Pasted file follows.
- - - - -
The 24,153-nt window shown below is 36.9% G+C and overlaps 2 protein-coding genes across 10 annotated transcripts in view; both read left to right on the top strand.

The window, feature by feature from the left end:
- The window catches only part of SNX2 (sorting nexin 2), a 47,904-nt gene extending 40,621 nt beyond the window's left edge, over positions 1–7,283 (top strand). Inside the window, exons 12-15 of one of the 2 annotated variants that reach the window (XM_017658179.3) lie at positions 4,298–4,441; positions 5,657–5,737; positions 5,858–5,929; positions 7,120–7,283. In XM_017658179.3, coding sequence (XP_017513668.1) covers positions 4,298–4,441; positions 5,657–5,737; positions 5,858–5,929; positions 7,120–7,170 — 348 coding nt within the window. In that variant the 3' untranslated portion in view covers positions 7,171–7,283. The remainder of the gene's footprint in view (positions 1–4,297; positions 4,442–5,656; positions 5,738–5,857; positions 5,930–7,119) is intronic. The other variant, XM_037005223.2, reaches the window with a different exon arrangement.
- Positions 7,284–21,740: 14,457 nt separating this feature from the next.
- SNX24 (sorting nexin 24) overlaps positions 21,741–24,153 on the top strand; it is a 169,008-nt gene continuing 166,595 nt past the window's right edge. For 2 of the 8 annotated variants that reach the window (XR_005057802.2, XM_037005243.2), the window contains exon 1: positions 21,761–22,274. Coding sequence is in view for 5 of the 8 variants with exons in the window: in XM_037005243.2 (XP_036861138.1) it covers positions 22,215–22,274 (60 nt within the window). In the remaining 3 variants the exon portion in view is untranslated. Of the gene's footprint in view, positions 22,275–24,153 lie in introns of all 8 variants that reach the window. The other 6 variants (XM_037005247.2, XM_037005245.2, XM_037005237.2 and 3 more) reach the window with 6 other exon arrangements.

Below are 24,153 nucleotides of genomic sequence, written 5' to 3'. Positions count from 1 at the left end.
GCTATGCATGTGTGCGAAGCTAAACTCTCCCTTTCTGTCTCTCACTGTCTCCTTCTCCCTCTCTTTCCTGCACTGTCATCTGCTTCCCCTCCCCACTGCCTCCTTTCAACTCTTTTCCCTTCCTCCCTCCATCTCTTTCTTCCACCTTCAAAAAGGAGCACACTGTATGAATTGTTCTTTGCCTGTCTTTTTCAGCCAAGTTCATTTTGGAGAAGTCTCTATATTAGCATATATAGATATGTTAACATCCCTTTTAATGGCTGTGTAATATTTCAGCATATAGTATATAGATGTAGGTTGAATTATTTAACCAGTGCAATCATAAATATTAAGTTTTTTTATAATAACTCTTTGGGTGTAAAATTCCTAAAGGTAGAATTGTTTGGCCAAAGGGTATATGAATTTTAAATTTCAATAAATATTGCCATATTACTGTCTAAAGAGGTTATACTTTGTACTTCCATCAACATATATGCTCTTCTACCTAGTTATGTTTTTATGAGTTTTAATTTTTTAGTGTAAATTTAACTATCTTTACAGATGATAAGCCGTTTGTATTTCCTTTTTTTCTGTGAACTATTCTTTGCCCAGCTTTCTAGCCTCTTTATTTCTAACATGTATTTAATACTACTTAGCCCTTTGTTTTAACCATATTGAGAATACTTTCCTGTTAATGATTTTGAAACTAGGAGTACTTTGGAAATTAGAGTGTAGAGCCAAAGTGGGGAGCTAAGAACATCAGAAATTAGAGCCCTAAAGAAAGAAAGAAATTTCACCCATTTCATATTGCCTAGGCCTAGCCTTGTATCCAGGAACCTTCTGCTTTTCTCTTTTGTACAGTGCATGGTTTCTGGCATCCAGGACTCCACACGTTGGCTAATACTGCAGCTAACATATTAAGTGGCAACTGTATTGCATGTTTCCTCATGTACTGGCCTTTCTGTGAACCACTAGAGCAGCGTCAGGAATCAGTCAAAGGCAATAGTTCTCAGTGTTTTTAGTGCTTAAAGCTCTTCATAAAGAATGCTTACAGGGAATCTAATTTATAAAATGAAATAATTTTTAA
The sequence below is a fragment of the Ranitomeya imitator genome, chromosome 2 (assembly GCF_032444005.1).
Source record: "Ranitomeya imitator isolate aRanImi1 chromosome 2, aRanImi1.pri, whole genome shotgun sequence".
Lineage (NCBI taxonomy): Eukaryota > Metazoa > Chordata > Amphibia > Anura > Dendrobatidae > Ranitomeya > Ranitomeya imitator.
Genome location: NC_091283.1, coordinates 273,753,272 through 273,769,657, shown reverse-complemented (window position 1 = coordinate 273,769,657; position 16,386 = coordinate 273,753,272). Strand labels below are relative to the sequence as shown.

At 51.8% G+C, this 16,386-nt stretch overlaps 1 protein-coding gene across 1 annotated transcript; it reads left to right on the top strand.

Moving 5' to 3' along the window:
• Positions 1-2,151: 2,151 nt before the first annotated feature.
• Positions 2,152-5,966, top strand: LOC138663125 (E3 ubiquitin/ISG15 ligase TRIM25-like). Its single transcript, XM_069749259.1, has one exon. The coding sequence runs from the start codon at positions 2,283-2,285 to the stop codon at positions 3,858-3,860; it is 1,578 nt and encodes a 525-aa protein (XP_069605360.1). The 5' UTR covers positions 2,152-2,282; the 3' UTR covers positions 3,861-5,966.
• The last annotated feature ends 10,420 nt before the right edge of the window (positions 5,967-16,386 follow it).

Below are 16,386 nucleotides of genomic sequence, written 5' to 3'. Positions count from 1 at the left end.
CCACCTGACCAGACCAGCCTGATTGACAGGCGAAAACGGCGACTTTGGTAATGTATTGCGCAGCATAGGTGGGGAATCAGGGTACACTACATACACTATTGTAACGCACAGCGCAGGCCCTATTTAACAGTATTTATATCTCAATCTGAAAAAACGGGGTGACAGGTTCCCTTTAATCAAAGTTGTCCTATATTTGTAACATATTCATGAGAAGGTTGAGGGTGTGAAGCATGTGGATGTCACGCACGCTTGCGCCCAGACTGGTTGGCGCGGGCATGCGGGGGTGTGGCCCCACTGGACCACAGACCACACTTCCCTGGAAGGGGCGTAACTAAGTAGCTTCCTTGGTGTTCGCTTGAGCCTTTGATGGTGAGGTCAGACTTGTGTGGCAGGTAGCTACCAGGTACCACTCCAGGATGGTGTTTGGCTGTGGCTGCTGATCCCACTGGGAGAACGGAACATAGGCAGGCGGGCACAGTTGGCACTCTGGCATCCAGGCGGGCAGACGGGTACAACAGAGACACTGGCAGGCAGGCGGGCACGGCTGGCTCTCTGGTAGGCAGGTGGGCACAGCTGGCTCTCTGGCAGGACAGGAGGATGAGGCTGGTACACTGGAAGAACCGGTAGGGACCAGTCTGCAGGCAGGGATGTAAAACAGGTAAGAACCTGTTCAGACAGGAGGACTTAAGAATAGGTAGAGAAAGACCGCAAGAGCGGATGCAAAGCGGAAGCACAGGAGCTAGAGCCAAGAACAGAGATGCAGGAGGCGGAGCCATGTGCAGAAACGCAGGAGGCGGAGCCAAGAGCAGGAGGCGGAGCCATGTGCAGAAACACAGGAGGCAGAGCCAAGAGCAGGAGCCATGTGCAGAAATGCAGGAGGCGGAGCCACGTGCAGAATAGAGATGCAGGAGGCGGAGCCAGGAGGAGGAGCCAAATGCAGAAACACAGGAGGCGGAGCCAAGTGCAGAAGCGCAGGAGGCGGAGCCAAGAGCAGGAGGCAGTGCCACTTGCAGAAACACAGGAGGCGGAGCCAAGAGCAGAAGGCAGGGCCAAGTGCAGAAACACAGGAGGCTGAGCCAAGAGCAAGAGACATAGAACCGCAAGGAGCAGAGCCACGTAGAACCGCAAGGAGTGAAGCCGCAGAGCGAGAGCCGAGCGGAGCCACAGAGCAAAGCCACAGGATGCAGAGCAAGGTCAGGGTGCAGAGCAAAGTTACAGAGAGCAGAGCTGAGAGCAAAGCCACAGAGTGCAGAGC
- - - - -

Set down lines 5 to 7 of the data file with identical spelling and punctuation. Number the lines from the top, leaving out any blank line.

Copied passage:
- SNX24 (sorting nexin 24) overlaps positions 21,741–24,153 on the top strand; it is a 169,008-nt gene continuing 166,595 nt past the window's right edge. For 2 of the 8 annotated variants that reach the window (XR_005057802.2, XM_037005243.2), the window contains exon 1: positions 21,761–22,274. Coding sequence is in view for 5 of the 8 variants with exons in the window: in XM_037005243.2 (XP_036861138.1) it covers positions 22,215–22,274 (60 nt within the window). In the remaining 3 variants the exon portion in view is untranslated. Of the gene's footprint in view, positions 22,275–24,153 lie in introns of all 8 variants that reach the window. The other 6 variants (XM_037005247.2, XM_037005245.2, XM_037005237.2 and 3 more) reach the window with 6 other exon arrangements.

Below are 24,153 nucleotides of genomic sequence, written 5' to 3'. Positions count from 1 at the left end.
GCTATGCATGTGTGCGAAGCTAAACTCTCCCTTTCTGTCTCTCACTGTCTCCTTCTCCCTCTCTTTCCTGCACTGTCATCTGCTTCCCCTCCCCACTGCCTCCTTTCAACTCTTTTCCCTTCCTCCCTCCATCTCTTTCTTCCACCTTCAAAAAGGAGCACACTGTATGAATTGTTCTTTGCCTGTCTTTTTCAGCCAAGTTCATTTTGGAGAAGTCTCTATATTAGCATATATAGATATGTTAACATCCCTTTTAATGGCTGTGTAATATTTCAGCATATAGTATATAGATGTAGGTTGAATTATTTAACCAGTGCAATCATAAATATTAAGTTTTTTTATAATAACTCTTTGGGTGTAAAATTCCTAAAGGTAGAATTGTTTGGCCAAAGGGTATATGAATTTTAAATTTCAATAAATATTGCCATATTACTGTCTAAAGAGGTTATACTTTGTACTTCCATCAACATATATGCTCTTCTACCTAGTTATGTTTTTATGAGTTTTAATTTTTTAGTGTAAATTTAACTATCTTTACAGATGATAAGCCGTTTGTATTTCCTTTTTTTCTGTGAACTATTCTTTGCCCAGCTTTCTAGCCTCTTTATTTCTAACATGTATTTAATACTACTTAGCCCTTTGTTTTAACCATATTGAGAATACTTTCCTGTTAATGATTTTGAAACTAGGAGTACTTTGGAAATTAGAGTGTAGAGCCAAAGTGGGGAGCTAAGAACATCAGAAATTAGAGCCCTAAAGAAAGAAAGAAATTTCACCCATTTCATATTGCCTAGGCCTAGCCTTGTATCCAGGAACCTTCTGCTTTTCTCTTTTGTACAGTGCATGGTTTCTGGCATCCAGGACTCCACACGTTGGCTAATACTGCAGCTAACATATTAAGTGGCAACTGTATTGCATGTTTCCTCATGTACTGGCCTTTCTGTGAACCACTAGAGCAGCGTCAGGAATCAGTCAAAGGCAATAGTTCTCAGTGTTTTTAGTGCTTAAAGCTCTTCATAAAGAATGCTTACAGGGAATCTAATTTATAAAATGAAATAATTTTTAA